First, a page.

Mess-free starch molding: The dirty tray menace will be history, says LHT

By Oliver Nieburg

- Last updated on GMT

DTV system (Dirty Tray Vision System) for confectionery

Related tags Confectionery Manufacturing

LHT Consultancy and Eagle Vision have developed a system that can help gummie manufacturers save upwards of $50,000 a year by detecting problems on starch molding lines.

The companies’ DTV system (Dirty Tray Vision System) claims to solve a problem that has troubled gummie manufactuers for decades: Jelly becoming stuck to trays or sticking multiple gummies together.

The pain of removal

“It’s a serious pain,”​ Luuk Hilhorst, managing director at LHT Consultancy told ConfectioneryNews.

“When this tray is not well-filled with starch and you deposit in the tray, you deposit the jelly in the bottom of the tray – that’s a bad thing because you can’t get it off.”

He said that when jelly became stuck to the tray it was painstaking to remove and was often done manually with a knife, which created a risk of contamination.

Hilhorst, who has served as production manager at various confectionery companies, said that the problem was frequent and no solution currently existed to fill the tray with starch that was 100% error-free.

He added that jellies may become glued together when a cavity was missing on the tray and was not spotted by the machine operator. “It will cost a manufacturer €50,000-60,000 a year,”​ said Hilhorst.

eagle d
Molding errors can cost manufacturers upwards of $50,000 a year.

Vision system

LHT Consultancy and Eagle Vision developed the DTV system to overcome these problems.

foto LHT
Luuk Hilhorst with the DTV system.

“We can see that the tray is not properly printed and command the machine not to deposit. It seriously reduces waste and labor to sort it out. This will be really booming,” ​said Hilhorst.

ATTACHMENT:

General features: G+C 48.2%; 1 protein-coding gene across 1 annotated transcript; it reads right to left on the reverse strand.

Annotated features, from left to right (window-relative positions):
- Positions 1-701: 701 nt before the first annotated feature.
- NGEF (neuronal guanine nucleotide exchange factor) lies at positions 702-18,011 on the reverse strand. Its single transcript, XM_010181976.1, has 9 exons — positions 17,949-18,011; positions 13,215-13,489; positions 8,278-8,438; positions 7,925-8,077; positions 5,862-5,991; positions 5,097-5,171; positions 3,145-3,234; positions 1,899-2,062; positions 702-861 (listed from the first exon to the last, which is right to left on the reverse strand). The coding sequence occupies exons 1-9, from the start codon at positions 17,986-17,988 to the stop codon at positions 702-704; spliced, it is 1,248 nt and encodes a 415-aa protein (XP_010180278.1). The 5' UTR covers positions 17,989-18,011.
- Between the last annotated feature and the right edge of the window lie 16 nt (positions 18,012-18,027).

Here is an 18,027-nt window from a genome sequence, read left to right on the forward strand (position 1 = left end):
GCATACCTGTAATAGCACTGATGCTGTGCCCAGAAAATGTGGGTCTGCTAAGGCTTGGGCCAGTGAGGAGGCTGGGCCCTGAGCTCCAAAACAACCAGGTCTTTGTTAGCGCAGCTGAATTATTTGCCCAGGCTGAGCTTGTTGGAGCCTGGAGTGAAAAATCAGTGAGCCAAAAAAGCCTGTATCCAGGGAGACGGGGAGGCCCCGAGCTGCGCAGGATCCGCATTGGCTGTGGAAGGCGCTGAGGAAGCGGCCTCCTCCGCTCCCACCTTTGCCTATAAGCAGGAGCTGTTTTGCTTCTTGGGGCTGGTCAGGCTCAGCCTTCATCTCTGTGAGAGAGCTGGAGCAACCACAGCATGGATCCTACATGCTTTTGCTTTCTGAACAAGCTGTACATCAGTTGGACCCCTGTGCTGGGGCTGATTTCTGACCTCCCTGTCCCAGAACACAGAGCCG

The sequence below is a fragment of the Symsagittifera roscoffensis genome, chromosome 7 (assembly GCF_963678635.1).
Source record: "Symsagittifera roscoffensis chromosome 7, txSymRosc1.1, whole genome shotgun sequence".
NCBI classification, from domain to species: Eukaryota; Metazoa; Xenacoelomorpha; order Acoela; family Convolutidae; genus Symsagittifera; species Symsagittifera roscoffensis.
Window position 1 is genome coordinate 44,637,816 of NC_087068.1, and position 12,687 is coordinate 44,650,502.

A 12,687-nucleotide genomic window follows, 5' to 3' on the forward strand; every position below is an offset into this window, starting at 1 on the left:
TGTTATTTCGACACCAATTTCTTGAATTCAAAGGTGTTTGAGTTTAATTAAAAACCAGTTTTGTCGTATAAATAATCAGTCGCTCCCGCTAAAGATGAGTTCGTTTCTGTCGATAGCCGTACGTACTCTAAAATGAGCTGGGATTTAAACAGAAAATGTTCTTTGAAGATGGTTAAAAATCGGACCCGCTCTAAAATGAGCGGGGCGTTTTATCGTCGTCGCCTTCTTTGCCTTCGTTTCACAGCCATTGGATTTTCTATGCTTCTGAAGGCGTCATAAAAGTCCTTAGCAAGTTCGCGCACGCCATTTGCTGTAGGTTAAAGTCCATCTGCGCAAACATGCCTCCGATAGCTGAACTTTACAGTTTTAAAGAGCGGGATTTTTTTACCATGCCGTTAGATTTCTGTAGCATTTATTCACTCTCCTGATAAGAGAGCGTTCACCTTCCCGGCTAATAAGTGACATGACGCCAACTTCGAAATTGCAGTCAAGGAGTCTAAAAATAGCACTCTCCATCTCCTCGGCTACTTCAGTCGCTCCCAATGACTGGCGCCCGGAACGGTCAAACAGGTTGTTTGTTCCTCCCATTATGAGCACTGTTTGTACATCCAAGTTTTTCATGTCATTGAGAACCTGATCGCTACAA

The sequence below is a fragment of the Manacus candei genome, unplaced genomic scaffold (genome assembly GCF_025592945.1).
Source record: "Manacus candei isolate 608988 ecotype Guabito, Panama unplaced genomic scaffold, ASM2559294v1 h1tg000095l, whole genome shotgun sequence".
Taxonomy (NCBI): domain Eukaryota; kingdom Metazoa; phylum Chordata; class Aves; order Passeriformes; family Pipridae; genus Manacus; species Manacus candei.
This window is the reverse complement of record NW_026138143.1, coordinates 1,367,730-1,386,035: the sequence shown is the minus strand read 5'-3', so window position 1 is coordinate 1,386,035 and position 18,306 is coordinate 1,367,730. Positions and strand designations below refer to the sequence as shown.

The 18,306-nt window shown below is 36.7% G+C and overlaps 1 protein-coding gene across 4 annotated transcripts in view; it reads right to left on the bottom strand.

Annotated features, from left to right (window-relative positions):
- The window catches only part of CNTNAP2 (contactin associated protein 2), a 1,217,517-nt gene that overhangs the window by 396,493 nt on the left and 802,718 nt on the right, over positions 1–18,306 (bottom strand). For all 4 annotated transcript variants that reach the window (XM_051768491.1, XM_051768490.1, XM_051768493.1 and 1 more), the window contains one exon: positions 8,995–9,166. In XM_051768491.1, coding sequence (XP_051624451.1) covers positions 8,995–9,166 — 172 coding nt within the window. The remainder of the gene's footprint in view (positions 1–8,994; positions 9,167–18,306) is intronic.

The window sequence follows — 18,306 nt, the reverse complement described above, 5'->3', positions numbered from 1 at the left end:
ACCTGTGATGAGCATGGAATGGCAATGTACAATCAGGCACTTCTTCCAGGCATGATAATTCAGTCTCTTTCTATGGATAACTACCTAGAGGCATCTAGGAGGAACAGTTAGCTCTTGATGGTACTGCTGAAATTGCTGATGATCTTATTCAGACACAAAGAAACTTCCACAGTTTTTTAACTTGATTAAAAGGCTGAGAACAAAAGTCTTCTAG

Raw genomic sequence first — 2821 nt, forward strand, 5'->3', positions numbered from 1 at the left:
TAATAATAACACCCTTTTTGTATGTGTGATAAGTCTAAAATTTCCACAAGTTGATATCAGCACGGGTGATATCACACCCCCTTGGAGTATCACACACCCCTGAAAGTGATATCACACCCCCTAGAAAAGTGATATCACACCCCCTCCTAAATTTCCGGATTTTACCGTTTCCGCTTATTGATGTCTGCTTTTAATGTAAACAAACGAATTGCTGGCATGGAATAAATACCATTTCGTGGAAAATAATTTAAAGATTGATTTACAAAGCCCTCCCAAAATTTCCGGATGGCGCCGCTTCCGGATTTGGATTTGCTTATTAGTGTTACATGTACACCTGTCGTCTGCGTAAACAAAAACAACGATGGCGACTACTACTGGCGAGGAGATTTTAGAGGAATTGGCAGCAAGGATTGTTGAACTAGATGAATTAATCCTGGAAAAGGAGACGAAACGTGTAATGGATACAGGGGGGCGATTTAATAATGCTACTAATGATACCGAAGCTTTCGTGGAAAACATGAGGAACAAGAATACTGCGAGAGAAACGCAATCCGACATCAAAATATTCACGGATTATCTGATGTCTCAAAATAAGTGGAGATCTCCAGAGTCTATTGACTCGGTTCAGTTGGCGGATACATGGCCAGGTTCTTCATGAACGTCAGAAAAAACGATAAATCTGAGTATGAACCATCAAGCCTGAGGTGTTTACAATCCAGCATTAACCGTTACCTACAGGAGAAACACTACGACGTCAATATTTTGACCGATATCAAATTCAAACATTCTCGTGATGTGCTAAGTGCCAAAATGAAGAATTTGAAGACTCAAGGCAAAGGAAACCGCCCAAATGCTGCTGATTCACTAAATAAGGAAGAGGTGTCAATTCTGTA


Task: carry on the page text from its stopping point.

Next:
“Also machine operators can do other jobs because we are replacing his eyes with this system,” ​he said.

How it works

The DTV system uses a camera to take images of the trays as they pass through the production line and compares the images against one of a properly filled tray. If a tray is not filled correctly, depositing does not take place and the tray can be removed manually or with a tray eject system.

If the system spots four trays with errors in a row it will alert the operator to stop the machine.

Hilhorst said that companies could expect payback with the system within six to seven months.


DTV is compatible with W&D, NID and Makat lines. It became commercially available at the start of the year and will be exhibited for the first time at Interpack in Dusseldorf, Germany next month.

It is already being used by some larger confectionery producers in Germany and Belgium.

LHT Consultancy hopes that future extensions of the system will be able to inspect production trays with deposited imprints and check color configuration of products.

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